Thomas Jefferson Papers

From Thomas Jefferson to Thomas Mann Randolph, Jr., 28 March 1790

To Thomas Mann Randolph, Jr.

New York. Mar. 28. 1790.

Dear Sir

I arrived here on the 21st. inst. after as laborious a journey of a fortnight from Richmond as I ever went through; resting only one day at Alexandria and another at Baltimore. I found my carriage and horses at Alexandria, but a snow of 18. inches deep falling the same night, I saw the impossibility of getting on in my own carriage, so left it there to be sent to me by water, and had my horses led on to this place, taking my passage in the stage, tho relieving myself a little sometimes by mounting my horse. The roads thro the whole were so bad that we could never go more than three miles an hour, sometimes not more than two, and in the night but one. My first object was to look out a house, in the Broadway if possible, as being the center of my business. Finding none there vacant for the present, I have taken a small one in Maiden lane, which may give me time to look about me. Much business had been put by for my arrival, so that I found myself all at once involved under an accumulation of it. When this shall be got thro’ I may be able to judge whether the ordinary business of my department will leave me any leisure. I fear it will be little.—Letters from Paris to the 25th. of December inform us that the revolution there was still advancing with a steady pace. There had been two riots since my departure. The one on the 5th. and 6th. of October which occasioned the royal family to remove to Paris, in which 9. or 10. of the Gardes du corps fell, and among these a Chevalier de Varicourt brother of Made. de la Villette and of Mademlle. de Varicourt Patsy’s friend. The second was on the 21st. of the same month in which a baker had been hung by the mob. On this occasion the government (i.e. the National assembly) proclaimed martial law in Paris, and had two of the ringleaders of the mob seised, tried and hung, which was effected without any movement on the part of the people. Others were still to be tried. The troubles in Brabant become serious. The insurgents have worsted the regular troops in every rencounter. Congress is principally occupied by the Treasury report. The assumption of the state debts has been voted affirmatively in the first instance; but it is not certain it will hold it’s ground thro all the stages of the bill when it shall be brought in. I have recommended Mr. D. R. to the president for the office he desired, in case of a vacancy. It seemed however as if the President had had no intimation before that a vacancy was expected. I shall not fail to render in this every service in my power to your friend. I inclose to Patsey a letter from I do not know whence. Mrs. Trist complains of her. So does Miss Rittenhouse; and so will, I fear, her friends beyond the Atlantic. Be so good as to assure her and Maria of my tender affections. I shall be happy to hear from you as frequently as you can do me the favor to write to me. No body has your health and happiness more at heart, nor wishes more a place in your esteem. I am my dear Sir, with compliments to Colo. Randolph Your’s affectionately,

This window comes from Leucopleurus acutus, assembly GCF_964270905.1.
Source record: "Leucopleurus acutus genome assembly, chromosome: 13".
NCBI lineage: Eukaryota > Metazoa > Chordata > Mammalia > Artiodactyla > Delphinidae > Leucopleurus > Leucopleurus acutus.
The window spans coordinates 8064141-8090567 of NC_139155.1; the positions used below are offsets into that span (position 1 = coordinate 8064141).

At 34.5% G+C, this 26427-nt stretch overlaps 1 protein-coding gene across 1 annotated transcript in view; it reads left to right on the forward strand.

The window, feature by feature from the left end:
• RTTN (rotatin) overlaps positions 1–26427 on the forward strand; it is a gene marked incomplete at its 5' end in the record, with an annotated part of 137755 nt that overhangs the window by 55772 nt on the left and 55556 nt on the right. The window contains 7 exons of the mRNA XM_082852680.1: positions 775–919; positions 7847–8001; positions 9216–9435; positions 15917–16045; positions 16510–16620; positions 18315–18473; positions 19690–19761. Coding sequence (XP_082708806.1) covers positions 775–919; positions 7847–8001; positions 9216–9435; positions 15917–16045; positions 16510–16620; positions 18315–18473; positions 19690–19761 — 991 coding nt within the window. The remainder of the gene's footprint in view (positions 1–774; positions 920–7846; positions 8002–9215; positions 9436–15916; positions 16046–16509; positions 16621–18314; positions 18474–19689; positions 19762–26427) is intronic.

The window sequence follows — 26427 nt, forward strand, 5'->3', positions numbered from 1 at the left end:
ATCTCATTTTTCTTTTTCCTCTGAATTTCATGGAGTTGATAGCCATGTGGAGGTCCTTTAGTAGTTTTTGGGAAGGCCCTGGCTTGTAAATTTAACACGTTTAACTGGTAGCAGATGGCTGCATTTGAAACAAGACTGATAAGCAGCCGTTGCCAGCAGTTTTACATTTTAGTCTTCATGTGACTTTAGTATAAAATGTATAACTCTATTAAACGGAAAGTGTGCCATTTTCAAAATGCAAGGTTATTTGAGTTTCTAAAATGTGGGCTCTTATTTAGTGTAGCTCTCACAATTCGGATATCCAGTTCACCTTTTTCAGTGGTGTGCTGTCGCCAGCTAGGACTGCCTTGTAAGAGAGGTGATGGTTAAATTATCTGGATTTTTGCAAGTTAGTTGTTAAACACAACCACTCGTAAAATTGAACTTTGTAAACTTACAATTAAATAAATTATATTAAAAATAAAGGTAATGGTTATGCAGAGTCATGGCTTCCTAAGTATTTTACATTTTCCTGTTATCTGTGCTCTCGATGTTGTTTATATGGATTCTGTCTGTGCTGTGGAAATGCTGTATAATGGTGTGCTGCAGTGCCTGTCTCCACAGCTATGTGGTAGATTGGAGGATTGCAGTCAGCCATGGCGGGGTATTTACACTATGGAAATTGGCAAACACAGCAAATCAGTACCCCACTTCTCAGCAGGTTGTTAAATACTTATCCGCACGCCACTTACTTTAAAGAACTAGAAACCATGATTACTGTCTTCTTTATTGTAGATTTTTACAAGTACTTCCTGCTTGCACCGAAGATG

Th Jefferson

RC (DLC); addressed: “Thomas Mann Randolph junr. esq. Richmond” franking signature: “Th: Jefferson” postmarked “New-York march [2]9.” and “free.” PrC (DLC).

The small house in maiden lane was No. 57. On 29 Mch. 1790 TJ wrote to Robert and Peter Bruce: “Gentlemen: I agree to take your house in Maiden lane No. 57. at the price proposed to wit, one hundred pounds per annum New York currency, paiable in specie quarterly. It commences on the 1st. day of May next” (PrC in DLC). On the same day TJ noted this transaction in his Account Book and added: “The owner pays the taxes.” St. John de Crevecoeur a few months after this reported that TJ “Lived in a Mean House in Maiden Lane and not approving much of the Stiff Style and Etiquette of New York he gave up all his Time to the Establishment of his new department, foreign affairs and Home one (Crèvecoeur to Short, ca. 15 July 1790; DLC: Short Papers). New York was so crowded that housing was a problem: “The town is unusually full at this particular moment,” James Madison wrote a few weeks earlier, “the Legislature of the State being added to the federal Stock of guests” (Madison to [Samuel House?], 31 Jan. 1790; NNP). TJ thought the house in Maiden Lane an “indifferent” one, but, brief as his stay in it was, he caused a multi-windowed gallery, supported by posts, to be erected across the rear in order to accommodate his books, papers, and plants such as the upland rice that Vaughan sent to him (TJ to Martha Jefferson Randolph, 4 Apr. 1790; TJ to Wythe, 13 June 1790; Fiske Kimball, Thomas Jefferson, Architect, p. 150-1, and Pl. 121 [TJ’s drawing]; Edward Dumbauld, Thomas Jefferson, American Tourist, p. 155).—MR. D.R. was David Meade Randolph, who anticipated a vacancy in the post of collector of customs that was held by William Heth (see TJ to Randolph, 18 Apr. 1790; Randolph to TJ, 15 June 1790).

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